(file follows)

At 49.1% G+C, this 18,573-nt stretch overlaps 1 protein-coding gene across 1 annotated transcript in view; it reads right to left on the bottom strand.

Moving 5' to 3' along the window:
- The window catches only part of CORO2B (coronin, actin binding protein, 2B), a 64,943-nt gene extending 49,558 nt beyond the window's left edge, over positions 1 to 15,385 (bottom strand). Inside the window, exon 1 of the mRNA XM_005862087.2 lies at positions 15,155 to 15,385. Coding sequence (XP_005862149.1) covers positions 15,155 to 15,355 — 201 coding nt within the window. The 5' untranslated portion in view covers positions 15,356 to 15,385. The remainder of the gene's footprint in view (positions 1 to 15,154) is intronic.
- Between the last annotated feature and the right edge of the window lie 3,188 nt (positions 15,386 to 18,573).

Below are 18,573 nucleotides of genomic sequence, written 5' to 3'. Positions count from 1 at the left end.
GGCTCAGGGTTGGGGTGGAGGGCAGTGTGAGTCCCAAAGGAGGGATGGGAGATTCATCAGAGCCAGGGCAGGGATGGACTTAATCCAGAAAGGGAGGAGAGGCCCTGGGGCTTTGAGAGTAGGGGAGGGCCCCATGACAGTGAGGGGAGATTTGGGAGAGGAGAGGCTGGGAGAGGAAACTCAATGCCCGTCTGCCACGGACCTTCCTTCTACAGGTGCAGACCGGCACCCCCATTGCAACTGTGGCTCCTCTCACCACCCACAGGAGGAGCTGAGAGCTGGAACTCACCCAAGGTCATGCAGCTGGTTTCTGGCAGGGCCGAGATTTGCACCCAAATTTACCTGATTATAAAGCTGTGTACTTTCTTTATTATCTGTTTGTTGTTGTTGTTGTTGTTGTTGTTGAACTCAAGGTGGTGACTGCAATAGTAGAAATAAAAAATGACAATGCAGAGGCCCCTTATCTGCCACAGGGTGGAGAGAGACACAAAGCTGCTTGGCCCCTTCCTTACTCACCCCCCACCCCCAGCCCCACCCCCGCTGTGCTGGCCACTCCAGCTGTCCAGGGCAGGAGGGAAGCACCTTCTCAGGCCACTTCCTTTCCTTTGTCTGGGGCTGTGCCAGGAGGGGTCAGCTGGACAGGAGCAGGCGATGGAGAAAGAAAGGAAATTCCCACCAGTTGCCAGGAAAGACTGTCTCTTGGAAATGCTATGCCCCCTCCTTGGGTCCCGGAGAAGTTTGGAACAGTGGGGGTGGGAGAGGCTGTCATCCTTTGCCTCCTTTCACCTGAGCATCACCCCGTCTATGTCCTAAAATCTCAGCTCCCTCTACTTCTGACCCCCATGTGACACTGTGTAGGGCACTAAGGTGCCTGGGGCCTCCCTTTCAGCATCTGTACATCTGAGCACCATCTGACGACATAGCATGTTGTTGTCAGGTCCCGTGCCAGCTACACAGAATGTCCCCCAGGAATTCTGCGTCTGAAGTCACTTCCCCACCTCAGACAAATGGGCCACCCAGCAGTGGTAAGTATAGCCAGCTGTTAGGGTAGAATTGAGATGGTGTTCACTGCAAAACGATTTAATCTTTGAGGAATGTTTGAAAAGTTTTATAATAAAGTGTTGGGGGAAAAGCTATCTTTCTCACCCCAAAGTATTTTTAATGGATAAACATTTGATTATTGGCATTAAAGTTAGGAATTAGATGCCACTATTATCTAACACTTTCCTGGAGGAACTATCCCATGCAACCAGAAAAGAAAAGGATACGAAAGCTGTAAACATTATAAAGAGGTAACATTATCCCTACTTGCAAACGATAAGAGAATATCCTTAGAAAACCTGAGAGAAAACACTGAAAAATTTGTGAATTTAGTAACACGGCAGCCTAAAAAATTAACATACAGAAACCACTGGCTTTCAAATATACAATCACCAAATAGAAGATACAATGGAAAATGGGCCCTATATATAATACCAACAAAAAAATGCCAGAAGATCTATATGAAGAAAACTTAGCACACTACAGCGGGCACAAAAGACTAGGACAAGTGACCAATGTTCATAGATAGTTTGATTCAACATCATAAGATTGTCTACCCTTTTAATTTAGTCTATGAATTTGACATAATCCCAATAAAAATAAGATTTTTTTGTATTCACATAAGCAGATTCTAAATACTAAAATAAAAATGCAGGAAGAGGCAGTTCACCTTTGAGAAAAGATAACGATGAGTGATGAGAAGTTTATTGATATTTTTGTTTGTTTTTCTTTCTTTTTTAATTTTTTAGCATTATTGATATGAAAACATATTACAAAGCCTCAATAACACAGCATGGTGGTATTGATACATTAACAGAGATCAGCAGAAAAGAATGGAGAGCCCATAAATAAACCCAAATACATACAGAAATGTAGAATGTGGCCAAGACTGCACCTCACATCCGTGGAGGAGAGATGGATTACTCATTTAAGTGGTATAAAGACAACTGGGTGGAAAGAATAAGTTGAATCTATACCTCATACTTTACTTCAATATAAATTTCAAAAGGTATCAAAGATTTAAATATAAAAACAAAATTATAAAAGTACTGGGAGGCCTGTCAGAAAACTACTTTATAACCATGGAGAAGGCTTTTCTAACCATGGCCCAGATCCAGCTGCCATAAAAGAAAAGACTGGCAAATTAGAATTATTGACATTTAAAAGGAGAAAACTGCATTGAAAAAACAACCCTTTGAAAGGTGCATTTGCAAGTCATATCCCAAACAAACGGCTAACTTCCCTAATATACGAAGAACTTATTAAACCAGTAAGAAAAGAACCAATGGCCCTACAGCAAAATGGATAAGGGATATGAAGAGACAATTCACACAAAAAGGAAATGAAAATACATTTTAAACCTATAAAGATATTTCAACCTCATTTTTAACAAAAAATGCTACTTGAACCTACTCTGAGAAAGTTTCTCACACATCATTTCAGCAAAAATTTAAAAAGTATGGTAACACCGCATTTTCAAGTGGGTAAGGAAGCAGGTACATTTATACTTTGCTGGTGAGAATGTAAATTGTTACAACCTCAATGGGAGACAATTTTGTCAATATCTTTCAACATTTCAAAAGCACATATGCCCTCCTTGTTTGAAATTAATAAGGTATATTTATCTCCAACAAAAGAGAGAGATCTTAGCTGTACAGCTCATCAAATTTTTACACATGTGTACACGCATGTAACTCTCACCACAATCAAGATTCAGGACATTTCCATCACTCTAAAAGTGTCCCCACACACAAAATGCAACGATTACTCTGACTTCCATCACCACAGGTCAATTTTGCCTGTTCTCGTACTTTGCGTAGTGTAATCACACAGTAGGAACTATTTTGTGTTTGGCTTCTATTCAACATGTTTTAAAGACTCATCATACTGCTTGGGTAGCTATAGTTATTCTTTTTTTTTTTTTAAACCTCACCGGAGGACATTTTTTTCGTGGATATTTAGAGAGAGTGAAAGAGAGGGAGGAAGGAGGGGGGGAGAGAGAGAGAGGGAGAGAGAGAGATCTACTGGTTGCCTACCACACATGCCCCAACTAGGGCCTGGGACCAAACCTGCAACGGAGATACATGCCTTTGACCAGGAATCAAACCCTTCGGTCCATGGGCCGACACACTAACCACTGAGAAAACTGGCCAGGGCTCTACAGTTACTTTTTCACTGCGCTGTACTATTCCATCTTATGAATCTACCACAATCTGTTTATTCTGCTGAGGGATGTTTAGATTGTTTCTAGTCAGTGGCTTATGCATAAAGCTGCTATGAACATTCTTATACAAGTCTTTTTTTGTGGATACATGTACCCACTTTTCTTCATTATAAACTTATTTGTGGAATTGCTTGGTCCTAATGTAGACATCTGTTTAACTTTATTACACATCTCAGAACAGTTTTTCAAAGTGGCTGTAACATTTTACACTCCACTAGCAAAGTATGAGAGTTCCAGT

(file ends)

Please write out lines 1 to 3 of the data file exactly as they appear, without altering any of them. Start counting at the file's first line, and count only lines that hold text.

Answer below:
At 49.1% G+C, this 18,573-nt stretch overlaps 1 protein-coding gene across 1 annotated transcript in view; it reads right to left on the bottom strand.

Moving 5' to 3' along the window:
- The window catches only part of CORO2B (coronin, actin binding protein, 2B), a 64,943-nt gene extending 49,558 nt beyond the window's left edge, over positions 1 to 15,385 (bottom strand). Inside the window, exon 1 of the mRNA XM_005862087.2 lies at positions 15,155 to 15,385. Coding sequence (XP_005862149.1) covers positions 15,155 to 15,355 — 201 coding nt within the window. The 5' untranslated portion in view covers positions 15,356 to 15,385. The remainder of the gene's footprint in view (positions 1 to 15,154) is intronic.